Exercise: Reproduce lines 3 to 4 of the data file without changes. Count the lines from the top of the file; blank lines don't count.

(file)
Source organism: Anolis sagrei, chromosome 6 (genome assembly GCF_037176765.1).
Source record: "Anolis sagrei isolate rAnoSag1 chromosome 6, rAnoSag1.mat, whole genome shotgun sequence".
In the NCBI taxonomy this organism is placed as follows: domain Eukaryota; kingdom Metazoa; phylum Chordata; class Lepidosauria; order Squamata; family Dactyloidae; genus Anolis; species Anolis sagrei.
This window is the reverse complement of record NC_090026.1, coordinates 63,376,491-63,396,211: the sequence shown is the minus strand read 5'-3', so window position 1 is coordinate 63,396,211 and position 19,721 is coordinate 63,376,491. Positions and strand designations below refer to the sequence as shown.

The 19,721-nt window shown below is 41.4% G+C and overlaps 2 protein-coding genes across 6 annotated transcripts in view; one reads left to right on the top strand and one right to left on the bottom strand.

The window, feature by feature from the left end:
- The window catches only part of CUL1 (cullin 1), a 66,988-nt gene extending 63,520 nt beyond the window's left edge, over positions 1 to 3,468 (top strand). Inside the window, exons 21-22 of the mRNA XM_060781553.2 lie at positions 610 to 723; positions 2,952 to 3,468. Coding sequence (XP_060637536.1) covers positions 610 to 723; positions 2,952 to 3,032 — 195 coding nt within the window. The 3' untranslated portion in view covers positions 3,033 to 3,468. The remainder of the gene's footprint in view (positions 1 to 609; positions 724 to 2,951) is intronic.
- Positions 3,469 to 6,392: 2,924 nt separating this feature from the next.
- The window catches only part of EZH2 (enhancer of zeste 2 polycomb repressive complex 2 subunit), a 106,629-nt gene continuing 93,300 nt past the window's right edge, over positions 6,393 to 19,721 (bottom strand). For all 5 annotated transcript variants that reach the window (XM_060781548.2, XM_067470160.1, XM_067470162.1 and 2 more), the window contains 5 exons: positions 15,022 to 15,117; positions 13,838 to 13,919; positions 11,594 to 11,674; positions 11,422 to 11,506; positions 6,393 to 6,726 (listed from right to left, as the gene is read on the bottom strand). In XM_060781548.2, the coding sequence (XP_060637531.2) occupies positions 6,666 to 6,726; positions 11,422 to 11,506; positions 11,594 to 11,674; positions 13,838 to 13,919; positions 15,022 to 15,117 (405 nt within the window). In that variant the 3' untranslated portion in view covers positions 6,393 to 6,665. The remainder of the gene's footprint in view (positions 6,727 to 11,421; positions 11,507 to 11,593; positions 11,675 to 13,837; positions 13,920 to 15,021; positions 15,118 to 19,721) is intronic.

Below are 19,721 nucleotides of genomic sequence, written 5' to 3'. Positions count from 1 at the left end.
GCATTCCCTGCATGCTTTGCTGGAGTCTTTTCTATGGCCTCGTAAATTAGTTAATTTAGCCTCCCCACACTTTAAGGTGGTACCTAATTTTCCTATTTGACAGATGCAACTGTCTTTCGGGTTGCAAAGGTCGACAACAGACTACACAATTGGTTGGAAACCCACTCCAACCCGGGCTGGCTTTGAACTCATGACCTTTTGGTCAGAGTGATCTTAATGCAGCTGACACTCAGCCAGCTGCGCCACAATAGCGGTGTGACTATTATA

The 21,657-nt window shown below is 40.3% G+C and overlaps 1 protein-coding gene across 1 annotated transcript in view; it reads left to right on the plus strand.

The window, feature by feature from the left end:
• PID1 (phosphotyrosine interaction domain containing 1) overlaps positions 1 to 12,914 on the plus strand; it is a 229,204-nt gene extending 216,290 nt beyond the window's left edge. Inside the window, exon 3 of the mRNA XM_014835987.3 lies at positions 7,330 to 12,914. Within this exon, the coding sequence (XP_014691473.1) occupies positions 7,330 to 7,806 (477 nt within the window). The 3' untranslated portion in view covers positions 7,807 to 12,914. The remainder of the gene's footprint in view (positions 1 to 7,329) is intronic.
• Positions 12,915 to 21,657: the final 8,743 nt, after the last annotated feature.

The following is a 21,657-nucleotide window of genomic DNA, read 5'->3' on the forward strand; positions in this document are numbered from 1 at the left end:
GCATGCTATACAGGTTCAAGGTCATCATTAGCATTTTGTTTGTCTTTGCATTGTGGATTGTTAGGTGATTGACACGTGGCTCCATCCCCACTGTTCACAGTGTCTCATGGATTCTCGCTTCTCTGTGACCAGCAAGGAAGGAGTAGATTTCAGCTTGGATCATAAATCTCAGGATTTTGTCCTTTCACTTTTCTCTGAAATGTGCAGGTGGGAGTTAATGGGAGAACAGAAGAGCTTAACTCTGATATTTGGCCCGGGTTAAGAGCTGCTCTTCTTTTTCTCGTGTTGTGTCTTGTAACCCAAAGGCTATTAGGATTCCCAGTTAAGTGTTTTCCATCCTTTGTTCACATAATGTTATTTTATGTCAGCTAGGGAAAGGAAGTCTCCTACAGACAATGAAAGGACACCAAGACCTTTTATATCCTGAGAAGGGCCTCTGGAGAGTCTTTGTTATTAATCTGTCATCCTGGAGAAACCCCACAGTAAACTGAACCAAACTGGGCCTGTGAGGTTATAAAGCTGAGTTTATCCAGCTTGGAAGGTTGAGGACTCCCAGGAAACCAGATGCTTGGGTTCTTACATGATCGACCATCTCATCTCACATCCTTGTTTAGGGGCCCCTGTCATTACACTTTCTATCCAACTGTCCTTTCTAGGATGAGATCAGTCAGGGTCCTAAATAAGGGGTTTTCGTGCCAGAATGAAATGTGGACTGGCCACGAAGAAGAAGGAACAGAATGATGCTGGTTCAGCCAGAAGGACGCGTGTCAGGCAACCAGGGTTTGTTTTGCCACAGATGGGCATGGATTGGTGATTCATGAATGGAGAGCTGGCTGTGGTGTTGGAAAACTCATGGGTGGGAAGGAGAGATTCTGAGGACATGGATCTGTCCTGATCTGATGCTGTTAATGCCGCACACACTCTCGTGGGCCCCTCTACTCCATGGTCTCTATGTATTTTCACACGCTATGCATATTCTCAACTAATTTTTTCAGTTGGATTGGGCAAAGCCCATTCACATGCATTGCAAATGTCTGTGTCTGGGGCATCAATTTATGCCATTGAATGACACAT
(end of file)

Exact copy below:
In the NCBI taxonomy this organism is placed as follows: domain Eukaryota; kingdom Metazoa; phylum Chordata; class Lepidosauria; order Squamata; family Dactyloidae; genus Anolis; species Anolis sagrei.
This window is the reverse complement of record NC_090026.1, coordinates 63,376,491-63,396,211: the sequence shown is the minus strand read 5'-3', so window position 1 is coordinate 63,396,211 and position 19,721 is coordinate 63,376,491. Positions and strand designations below refer to the sequence as shown.